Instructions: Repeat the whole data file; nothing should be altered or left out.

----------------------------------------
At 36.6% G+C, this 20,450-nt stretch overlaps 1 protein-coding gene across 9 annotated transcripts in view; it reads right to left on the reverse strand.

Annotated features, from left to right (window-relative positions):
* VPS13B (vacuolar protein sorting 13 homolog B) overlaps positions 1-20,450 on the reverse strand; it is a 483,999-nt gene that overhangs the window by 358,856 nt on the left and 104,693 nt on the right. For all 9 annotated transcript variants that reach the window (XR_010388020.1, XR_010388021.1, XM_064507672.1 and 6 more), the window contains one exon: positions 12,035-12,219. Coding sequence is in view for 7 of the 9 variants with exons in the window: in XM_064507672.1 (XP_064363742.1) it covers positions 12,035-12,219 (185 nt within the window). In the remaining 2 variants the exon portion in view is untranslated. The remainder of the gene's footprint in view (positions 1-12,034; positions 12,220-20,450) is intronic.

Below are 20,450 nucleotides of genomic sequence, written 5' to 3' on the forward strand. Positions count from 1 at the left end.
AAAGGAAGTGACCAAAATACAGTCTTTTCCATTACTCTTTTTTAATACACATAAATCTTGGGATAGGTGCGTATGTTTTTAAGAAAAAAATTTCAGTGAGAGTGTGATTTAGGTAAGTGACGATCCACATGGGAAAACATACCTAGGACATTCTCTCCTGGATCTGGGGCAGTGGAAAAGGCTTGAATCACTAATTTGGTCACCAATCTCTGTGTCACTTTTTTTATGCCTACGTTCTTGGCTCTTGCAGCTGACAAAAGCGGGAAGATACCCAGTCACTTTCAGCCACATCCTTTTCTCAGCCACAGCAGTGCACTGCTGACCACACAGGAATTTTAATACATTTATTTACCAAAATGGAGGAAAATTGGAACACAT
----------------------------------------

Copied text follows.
At 36.6% G+C, this 20,450-nt stretch overlaps 1 protein-coding gene across 9 annotated transcripts in view; it reads right to left on the reverse strand.

Annotated features, from left to right (window-relative positions):
* VPS13B (vacuolar protein sorting 13 homolog B) overlaps positions 1-20,450 on the reverse strand; it is a 483,999-nt gene that overhangs the window by 358,856 nt on the left and 104,693 nt on the right. For all 9 annotated transcript variants that reach the window (XR_010388020.1, XR_010388021.1, XM_064507672.1 and 6 more), the window contains one exon: positions 12,035-12,219. Coding sequence is in view for 7 of the 9 variants with exons in the window: in XM_064507672.1 (XP_064363742.1) it covers positions 12,035-12,219 (185 nt within the window). In the remaining 2 variants the exon portion in view is untranslated. The remainder of the gene's footprint in view (positions 1-12,034; positions 12,220-20,450) is intronic.

Below are 20,450 nucleotides of genomic sequence, written 5' to 3' on the forward strand. Positions count from 1 at the left end.
AAAGGAAGTGACCAAAATACAGTCTTTTCCATTACTCTTTTTTAATACACATAAATCTTGGGATAGGTGCGTATGTTTTTAAGAAAAAAATTTCAGTGAGAGTGTGATTTAGGTAAGTGACGATCCACATGGGAAAACATACCTAGGACATTCTCTCCTGGATCTGGGGCAGTGGAAAAGGCTTGAATCACTAATTTGGTCACCAATCTCTGTGTCACTTTTTTTATGCCTACGTTCTTGGCTCTTGCAGCTGACAAAAGCGGGAAGATACCCAGTCACTTTCAGCCACATCCTTTTCTCAGCCACAGCAGTGCACTGCTGACCACACAGGAATTTTAATACATTTATTTACCAAAATGGAGGAAAATTGGAACACAT